Campion House
6 years 3 months ago
A close reading of the missal will find that the week preceding Pentecost is filled with the same kind of references to the Holy Spirit that one found in the old octave. The rationale for eliminating the Pentecost Octave was to regain the early church's notion of the integrity of the 50 Days of Easter =Pentecost). I am not sure about the story that Paul VI was surprised by the elimnation of the octave. He was very 'hands on' in the production of the missal that bears his name. That story has been used to attack the whole project of the 1969 and to argue that Paul VI had been duped.
Eugene Vavrick
6 years 3 months ago
I totally agree with Fr. Baldovin's comment above. Paul VI was intricately involved with the production of the Missal of 1969, and the reform of the liturgical year. The conciliar liturgists went back to history, studied the ancient practices, and sought to recover the best meaning of the feast of Pentecost: 50 days of rejoicing and celebrating the Resurrection, and the manifestations of the Spirit.
Eileen Gould
6 years 2 months ago

I cannot quote from ecclesiastical disquisitions. I speak only from personal experience. In the last 30 or so years (I'm 86) I have become aware of the actions of the Holy Spirit in my life at that time (1983) and throughout my entire life. And I see no reason that evidence of this phenomenon has not continued to the present time. It's so evident that I actually find it exciting. Because of this, my season of Joy, beginning with Easter Sunday and culminatng on Pentecost, is without doubt, the happiest time of the year for me, liturgical and otherwise. I have sent handpainted Pentecost cards for years.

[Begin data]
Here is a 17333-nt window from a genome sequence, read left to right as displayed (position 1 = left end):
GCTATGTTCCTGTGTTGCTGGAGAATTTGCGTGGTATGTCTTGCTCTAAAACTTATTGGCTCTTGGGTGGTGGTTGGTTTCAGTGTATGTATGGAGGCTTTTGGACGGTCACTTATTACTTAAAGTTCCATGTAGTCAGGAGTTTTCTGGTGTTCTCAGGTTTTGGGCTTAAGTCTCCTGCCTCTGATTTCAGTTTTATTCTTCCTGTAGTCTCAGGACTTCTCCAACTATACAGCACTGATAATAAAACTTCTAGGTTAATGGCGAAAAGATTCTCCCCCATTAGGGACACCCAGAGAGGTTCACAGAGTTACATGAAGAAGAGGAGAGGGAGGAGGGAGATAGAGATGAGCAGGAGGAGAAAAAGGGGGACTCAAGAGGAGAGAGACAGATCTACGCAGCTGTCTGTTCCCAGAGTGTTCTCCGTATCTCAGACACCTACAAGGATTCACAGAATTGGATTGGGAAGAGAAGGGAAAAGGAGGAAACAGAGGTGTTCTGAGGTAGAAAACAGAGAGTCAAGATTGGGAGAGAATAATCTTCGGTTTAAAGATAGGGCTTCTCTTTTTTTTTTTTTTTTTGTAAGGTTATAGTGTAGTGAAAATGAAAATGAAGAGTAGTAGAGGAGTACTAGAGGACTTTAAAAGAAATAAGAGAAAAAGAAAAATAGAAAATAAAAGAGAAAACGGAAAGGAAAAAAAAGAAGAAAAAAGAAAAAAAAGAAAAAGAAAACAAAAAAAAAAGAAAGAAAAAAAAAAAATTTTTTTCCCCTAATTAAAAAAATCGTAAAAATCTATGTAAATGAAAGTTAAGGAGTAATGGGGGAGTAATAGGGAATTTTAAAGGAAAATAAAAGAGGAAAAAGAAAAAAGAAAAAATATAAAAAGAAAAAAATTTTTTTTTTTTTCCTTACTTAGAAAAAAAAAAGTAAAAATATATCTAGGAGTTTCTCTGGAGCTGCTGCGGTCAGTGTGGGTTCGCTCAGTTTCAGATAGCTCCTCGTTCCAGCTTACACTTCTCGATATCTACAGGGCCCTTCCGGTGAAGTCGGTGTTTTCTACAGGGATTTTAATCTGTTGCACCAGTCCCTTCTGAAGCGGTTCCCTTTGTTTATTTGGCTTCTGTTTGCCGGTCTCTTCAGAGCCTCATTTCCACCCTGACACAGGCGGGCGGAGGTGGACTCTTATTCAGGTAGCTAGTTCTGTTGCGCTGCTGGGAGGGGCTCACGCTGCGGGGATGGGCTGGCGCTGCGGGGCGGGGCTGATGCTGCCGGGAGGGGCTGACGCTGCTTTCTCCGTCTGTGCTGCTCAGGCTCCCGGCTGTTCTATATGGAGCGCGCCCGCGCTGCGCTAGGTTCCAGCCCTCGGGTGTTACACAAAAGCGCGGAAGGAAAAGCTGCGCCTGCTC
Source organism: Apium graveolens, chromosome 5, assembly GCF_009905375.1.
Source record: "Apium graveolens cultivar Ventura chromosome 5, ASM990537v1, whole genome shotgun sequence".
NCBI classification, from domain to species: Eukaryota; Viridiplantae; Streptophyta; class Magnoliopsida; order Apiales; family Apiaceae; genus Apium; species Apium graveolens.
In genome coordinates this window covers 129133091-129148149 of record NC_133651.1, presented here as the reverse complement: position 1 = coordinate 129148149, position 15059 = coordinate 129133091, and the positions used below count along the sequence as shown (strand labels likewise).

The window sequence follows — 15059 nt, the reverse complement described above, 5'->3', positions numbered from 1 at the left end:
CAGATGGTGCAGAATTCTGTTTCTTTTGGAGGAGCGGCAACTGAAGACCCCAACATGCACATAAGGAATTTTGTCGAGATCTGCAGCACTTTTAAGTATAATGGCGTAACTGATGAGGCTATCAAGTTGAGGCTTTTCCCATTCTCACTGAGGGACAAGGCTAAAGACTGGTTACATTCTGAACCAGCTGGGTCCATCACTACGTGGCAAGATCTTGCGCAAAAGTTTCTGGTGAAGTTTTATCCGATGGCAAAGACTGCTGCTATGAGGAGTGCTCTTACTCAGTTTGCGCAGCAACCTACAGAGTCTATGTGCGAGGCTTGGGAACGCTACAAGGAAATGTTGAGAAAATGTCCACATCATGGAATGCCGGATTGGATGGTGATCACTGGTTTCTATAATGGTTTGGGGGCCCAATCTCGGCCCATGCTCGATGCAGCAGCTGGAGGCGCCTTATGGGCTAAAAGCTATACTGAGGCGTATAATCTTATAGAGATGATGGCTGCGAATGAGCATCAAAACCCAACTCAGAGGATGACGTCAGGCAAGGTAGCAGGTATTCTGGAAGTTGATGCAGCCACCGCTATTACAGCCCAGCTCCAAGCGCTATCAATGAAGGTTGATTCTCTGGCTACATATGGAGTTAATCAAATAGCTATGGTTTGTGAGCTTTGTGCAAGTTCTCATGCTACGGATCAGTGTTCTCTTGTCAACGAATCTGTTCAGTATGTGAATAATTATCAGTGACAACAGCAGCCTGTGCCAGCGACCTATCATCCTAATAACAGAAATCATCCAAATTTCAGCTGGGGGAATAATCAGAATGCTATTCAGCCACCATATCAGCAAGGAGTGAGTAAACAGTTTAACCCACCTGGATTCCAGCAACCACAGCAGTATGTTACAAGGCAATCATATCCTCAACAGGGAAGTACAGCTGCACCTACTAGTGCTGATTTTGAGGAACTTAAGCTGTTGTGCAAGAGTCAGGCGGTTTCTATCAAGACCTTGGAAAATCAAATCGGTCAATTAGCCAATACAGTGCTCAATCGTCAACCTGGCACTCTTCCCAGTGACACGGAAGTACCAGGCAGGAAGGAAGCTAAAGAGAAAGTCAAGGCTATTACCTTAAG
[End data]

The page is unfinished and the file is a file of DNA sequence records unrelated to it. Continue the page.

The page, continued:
I have become aware of the downplaying (in layperson's terms) of Pentecost and it disturbs (hurts) me. Perhaps the power of the Holy Spirt in our lives was never properly taught (except for wisdom in tests!)

Thank you, Father Christiansen, for this article. I have become a fan of yours.

Bruce Snowden
4 years 3 months ago
As best I understand it, Pentecost doesn't end on Pentecost Sunday - it's simply a liturgical recontinuation of last year's Pentecost Sunday, which cyclically extends back to the Upper Room, rocked by wind and fire on that First Pentecost, wind and fire blowing and burning ever since in the heart of the church whom we are. It's there - it never stops blowing and never stops burning. It needs to be felt and fanned through personal contact with its source through prayer and homiletically typhooned and conflagrated so to speak, by priest and deacon to the People of God charismatically ready as all are, some unaware.